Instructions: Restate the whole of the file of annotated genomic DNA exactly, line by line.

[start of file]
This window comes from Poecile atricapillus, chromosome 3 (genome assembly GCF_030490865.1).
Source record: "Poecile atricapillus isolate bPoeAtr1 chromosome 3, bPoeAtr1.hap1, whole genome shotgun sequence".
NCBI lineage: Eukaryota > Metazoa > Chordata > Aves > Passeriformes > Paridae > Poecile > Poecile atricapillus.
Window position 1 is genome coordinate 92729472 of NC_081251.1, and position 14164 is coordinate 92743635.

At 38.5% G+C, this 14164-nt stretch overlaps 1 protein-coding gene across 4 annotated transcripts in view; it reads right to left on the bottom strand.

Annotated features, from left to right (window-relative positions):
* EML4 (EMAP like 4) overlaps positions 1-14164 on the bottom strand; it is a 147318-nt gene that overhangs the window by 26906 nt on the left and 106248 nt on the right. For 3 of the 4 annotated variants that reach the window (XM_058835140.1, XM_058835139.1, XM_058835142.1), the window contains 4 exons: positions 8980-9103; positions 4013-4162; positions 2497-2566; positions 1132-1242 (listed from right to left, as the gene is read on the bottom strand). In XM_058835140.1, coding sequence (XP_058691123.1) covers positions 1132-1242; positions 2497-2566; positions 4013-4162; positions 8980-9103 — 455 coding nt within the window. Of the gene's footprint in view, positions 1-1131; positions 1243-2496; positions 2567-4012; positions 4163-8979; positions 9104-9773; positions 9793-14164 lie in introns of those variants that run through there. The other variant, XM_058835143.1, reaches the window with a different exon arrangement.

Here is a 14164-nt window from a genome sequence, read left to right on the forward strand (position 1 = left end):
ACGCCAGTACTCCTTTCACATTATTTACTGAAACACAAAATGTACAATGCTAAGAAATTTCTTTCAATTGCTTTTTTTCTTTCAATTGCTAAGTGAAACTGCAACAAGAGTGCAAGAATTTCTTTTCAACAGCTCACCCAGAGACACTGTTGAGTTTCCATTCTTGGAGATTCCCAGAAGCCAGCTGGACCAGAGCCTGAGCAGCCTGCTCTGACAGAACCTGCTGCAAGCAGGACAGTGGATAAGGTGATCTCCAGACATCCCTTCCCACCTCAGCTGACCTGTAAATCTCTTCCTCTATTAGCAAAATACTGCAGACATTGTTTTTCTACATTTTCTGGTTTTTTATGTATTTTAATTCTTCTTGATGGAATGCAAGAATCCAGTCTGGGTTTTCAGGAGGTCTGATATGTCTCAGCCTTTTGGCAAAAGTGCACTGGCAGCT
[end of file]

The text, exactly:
This window comes from Poecile atricapillus, chromosome 3 (genome assembly GCF_030490865.1).
Source record: "Poecile atricapillus isolate bPoeAtr1 chromosome 3, bPoeAtr1.hap1, whole genome shotgun sequence".
NCBI lineage: Eukaryota > Metazoa > Chordata > Aves > Passeriformes > Paridae > Poecile > Poecile atricapillus.
Window position 1 is genome coordinate 92729472 of NC_081251.1, and position 14164 is coordinate 92743635.

At 38.5% G+C, this 14164-nt stretch overlaps 1 protein-coding gene across 4 annotated transcripts in view; it reads right to left on the bottom strand.

Annotated features, from left to right (window-relative positions):
* EML4 (EMAP like 4) overlaps positions 1-14164 on the bottom strand; it is a 147318-nt gene that overhangs the window by 26906 nt on the left and 106248 nt on the right. For 3 of the 4 annotated variants that reach the window (XM_058835140.1, XM_058835139.1, XM_058835142.1), the window contains 4 exons: positions 8980-9103; positions 4013-4162; positions 2497-2566; positions 1132-1242 (listed from right to left, as the gene is read on the bottom strand). In XM_058835140.1, coding sequence (XP_058691123.1) covers positions 1132-1242; positions 2497-2566; positions 4013-4162; positions 8980-9103 — 455 coding nt within the window. Of the gene's footprint in view, positions 1-1131; positions 1243-2496; positions 2567-4012; positions 4163-8979; positions 9104-9773; positions 9793-14164 lie in introns of those variants that run through there. The other variant, XM_058835143.1, reaches the window with a different exon arrangement.

Here is a 14164-nt window from a genome sequence, read left to right on the forward strand (position 1 = left end):
ACGCCAGTACTCCTTTCACATTATTTACTGAAACACAAAATGTACAATGCTAAGAAATTTCTTTCAATTGCTTTTTTTCTTTCAATTGCTAAGTGAAACTGCAACAAGAGTGCAAGAATTTCTTTTCAACAGCTCACCCAGAGACACTGTTGAGTTTCCATTCTTGGAGATTCCCAGAAGCCAGCTGGACCAGAGCCTGAGCAGCCTGCTCTGACAGAACCTGCTGCAAGCAGGACAGTGGATAAGGTGATCTCCAGACATCCCTTCCCACCTCAGCTGACCTGTAAATCTCTTCCTCTATTAGCAAAATACTGCAGACATTGTTTTTCTACATTTTCTGGTTTTTTATGTATTTTAATTCTTCTTGATGGAATGCAAGAATCCAGTCTGGGTTTTCAGGAGGTCTGATATGTCTCAGCCTTTTGGCAAAAGTGCACTGGCAGCT